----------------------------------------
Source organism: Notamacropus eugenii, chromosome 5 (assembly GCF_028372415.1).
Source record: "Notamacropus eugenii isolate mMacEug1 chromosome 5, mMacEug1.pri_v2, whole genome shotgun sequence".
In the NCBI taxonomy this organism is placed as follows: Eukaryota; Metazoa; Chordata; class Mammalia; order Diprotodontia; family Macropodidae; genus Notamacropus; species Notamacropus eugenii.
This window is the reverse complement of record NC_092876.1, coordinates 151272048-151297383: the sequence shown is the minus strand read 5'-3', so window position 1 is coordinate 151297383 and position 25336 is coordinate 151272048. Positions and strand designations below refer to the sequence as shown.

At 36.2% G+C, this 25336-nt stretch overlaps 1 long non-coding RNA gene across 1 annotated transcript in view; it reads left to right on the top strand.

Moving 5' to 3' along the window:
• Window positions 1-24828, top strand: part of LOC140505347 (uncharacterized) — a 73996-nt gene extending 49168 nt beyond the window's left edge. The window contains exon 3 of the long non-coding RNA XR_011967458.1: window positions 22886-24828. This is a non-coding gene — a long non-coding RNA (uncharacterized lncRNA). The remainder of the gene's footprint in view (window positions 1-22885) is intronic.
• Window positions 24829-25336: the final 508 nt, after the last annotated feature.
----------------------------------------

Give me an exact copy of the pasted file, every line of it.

Source organism: Notamacropus eugenii, chromosome 5 (assembly GCF_028372415.1).
Source record: "Notamacropus eugenii isolate mMacEug1 chromosome 5, mMacEug1.pri_v2, whole genome shotgun sequence".
In the NCBI taxonomy this organism is placed as follows: Eukaryota; Metazoa; Chordata; class Mammalia; order Diprotodontia; family Macropodidae; genus Notamacropus; species Notamacropus eugenii.
This window is the reverse complement of record NC_092876.1, coordinates 151272048-151297383: the sequence shown is the minus strand read 5'-3', so window position 1 is coordinate 151297383 and position 25336 is coordinate 151272048. Positions and strand designations below refer to the sequence as shown.

At 36.2% G+C, this 25336-nt stretch overlaps 1 long non-coding RNA gene across 1 annotated transcript in view; it reads left to right on the top strand.

Moving 5' to 3' along the window:
• Window positions 1-24828, top strand: part of LOC140505347 (uncharacterized) — a 73996-nt gene extending 49168 nt beyond the window's left edge. The window contains exon 3 of the long non-coding RNA XR_011967458.1: window positions 22886-24828. This is a non-coding gene — a long non-coding RNA (uncharacterized lncRNA). The remainder of the gene's footprint in view (window positions 1-22885) is intronic.
• Window positions 24829-25336: the final 508 nt, after the last annotated feature.